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: FULL LEASED WIRE
VALLEY NEWS SERVICE
A a on
Oregon: Tonight and Toes-
day partly eloudy and occasional -
threatening-; cloudy, probably s
. with thunderstorms in noun- !
tains," cooler except near the ;
coast; gentle Math to . west
Search For Outlaws L
Sunday Night When Rain -i'Obiterates
RETURNED NUMBER SIX
Withdrawal Not Influenced By
Protests Of Mexican
El Paso, Texas, Aug. 25. The ban
dit chase in Mexico, by. American cav
alrymen .and . aviators is ended. The
Udited States forces are back at heir l-otUer citiCs, including San Jose, ludi
tisa nips on this side of the border to-jcato increasing dissatisfaction with the
day.. Withdrawal was effected Sunday arrangement under which the opcratorf
night when further search for jbaudits nre now. working. : '
The American troops during their
six day stay on Mexican soil killed
pects and penetrated fifty miles luto
eastern Chihuahua. The American eas-
unities were only a few pack mules
lost over cliffs. Aviator, George Rice
and Louis Boquot, missing ou n night
-from Marfa, were located at Terlinqua,
Texas, where -they were forced by a
storm to land.
- Colonel Q oorge Lnnghorne, comman
der of tho Marfa border sectors, bo
lieves the expedition was a success. Do
signed to punish the kidnapers of Lieu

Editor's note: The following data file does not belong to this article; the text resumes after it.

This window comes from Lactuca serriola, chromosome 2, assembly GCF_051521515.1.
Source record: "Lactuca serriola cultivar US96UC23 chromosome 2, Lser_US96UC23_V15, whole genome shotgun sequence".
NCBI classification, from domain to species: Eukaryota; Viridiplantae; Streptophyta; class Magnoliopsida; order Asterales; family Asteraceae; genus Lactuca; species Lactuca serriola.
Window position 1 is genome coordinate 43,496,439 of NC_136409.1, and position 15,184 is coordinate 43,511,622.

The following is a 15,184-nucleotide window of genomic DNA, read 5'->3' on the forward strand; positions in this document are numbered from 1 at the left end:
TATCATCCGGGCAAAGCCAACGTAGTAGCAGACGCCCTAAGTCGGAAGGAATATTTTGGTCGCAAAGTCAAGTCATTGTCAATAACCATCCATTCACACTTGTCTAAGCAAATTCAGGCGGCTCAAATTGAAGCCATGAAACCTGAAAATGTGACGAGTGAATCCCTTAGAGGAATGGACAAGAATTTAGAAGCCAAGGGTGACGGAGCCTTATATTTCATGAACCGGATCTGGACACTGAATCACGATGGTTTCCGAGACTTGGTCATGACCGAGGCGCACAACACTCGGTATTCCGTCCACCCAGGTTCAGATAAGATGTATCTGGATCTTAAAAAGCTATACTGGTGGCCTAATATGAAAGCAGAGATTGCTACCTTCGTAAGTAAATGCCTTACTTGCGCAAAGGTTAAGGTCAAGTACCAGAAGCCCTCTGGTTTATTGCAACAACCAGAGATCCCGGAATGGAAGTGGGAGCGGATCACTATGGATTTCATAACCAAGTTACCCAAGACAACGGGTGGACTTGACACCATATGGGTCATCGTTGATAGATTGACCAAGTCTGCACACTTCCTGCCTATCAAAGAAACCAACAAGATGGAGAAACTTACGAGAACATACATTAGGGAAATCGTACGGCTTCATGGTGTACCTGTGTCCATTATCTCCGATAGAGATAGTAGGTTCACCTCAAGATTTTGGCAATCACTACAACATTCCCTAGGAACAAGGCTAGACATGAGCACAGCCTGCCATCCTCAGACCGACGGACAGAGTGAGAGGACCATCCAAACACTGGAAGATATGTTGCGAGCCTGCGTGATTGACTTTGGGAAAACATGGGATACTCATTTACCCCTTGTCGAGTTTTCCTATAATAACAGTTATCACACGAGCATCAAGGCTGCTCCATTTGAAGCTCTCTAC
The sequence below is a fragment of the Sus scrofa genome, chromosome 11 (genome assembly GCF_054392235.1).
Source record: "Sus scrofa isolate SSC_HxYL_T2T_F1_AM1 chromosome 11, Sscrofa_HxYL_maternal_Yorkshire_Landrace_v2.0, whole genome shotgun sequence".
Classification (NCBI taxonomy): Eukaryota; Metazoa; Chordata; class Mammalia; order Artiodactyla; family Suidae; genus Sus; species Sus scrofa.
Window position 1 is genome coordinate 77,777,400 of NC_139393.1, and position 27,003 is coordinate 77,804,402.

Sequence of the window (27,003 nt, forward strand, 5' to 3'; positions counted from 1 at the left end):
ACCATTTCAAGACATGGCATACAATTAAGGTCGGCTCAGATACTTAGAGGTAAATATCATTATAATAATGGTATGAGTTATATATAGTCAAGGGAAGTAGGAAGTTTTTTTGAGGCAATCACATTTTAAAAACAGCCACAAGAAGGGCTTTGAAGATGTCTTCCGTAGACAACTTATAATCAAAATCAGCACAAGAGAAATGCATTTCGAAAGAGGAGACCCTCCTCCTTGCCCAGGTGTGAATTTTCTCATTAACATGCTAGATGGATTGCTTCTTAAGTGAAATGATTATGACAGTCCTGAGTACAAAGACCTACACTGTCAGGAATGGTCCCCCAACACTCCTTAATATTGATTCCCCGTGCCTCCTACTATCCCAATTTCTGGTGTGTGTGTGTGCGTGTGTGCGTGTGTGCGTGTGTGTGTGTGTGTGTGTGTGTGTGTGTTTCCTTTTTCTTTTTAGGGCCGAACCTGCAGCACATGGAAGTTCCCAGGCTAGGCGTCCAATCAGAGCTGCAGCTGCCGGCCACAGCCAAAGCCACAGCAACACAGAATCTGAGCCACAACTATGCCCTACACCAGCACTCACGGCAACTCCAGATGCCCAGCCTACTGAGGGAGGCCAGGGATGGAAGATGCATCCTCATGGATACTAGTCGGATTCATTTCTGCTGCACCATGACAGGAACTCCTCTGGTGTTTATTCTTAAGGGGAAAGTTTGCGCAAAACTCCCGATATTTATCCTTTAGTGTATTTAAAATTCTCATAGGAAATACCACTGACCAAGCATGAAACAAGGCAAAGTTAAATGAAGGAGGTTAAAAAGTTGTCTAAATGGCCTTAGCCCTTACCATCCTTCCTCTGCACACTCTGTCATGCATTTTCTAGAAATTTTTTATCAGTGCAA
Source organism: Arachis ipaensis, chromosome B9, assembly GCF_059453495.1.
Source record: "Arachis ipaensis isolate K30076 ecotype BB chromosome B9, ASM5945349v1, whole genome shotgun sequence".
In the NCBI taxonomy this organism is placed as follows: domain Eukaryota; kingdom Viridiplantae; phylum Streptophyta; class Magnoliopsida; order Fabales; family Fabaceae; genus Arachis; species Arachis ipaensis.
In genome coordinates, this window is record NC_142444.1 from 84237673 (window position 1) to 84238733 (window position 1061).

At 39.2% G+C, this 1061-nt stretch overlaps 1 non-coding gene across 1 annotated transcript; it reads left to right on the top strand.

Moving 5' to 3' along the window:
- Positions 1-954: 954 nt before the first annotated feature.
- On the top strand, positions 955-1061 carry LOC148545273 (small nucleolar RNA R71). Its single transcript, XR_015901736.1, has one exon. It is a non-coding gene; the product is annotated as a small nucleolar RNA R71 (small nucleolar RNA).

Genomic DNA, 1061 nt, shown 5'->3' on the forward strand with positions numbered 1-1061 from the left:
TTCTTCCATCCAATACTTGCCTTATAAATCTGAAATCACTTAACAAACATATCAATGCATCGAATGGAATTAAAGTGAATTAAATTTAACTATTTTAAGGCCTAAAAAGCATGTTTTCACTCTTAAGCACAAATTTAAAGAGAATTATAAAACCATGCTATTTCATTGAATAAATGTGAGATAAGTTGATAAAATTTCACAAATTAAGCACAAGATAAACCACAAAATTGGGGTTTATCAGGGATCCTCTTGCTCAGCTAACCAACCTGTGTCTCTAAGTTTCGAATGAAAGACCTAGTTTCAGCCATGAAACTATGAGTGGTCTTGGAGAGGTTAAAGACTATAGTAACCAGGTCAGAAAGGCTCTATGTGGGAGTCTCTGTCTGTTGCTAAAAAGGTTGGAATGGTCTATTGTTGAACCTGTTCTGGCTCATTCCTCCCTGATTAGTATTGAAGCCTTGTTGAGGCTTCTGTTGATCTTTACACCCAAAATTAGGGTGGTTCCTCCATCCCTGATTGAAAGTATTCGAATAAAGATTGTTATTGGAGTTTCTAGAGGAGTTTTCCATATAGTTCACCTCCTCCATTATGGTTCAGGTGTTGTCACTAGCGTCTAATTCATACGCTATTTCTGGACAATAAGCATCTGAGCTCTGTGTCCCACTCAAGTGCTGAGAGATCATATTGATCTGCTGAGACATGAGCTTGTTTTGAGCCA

tenants Peterson and Davis, tho four
. troops of the Eighth United States
cavalry "cleaned up" the wild Mexi
can country below the Big Bend and
scattered, me ransom gang, Kiuing rive
Ista troop, enured uinegother"
of M band taking tlieiii i to-
ina City where their execution
OlHh.iiA inn 1 (;ir wtippa tlmii. uvonfm
is probable. Jesus Rcnferio, bandit lead'iect(,a' another referendum' -Vote would
er, is 'believed to have made good his ' ,,e necessary to decide whether the opcr
escane. : 1 ators wished to strike acain. ;
The cooperation of the Cnrrannista I
forces encountered by the Americans
was particularly pleasing
ijangnorne. Unly once
'danger of a clash between the
forces, it is now learned. Twenty Am
erican cavalrymen under Oaptaiu Bou
dinot were surrounded by 100 Carran
Vistas who threatened at first to de
tain them for further orders from Gen
eral Pruneda "at Ojinaga, Mexico. The
Mexicans shortly afterward permitted
the American troops to proceed.
Conditions Were again, normal along
the border today. The excitement here
over the crossing into Mexico Satur
day iby two troops of the Seventh cav
alry, near Fabens, has subsided. Their
withdrawal was carried out Saturday
evening after failure to pick up the
trail of the Mexican eattle raiders.
WITHDRAWAL NOT PROMPTED
' ' BY MEXICAN OBJECTIONS
Washington, Auj. S3. The decision
to withdraw from Mexico cavalry
troops which crossod the cborder in' pur
suit of bandits who kidnaped two ar
my flyers was wholly a Voluntary one
and Was not influenced by diplomatic
negotiations now in progress, it was
made plain here today.
(Continued on page two)
BE REASONABLE, NITTI
TELLS ITALIAN WORKERS
Premier Says People Must Go
Back To Land To Prevent
Ruin Of Country.
; ! Rome, Aug. 24. (United Press..
Warning the people to "go back to the
land or Italy is ruined," Premier Kittl
has issued a circular to the prefect of
, the country urging the workers to speed
up production, ilcrroase consumption and
elimination of extra vagahce. '
i t The premier nsked thc prefects to cr.ll
:the attention of the masses to the grave!
1 danger threnteaing Italy, which - was.
lacking in food, raw materials and ton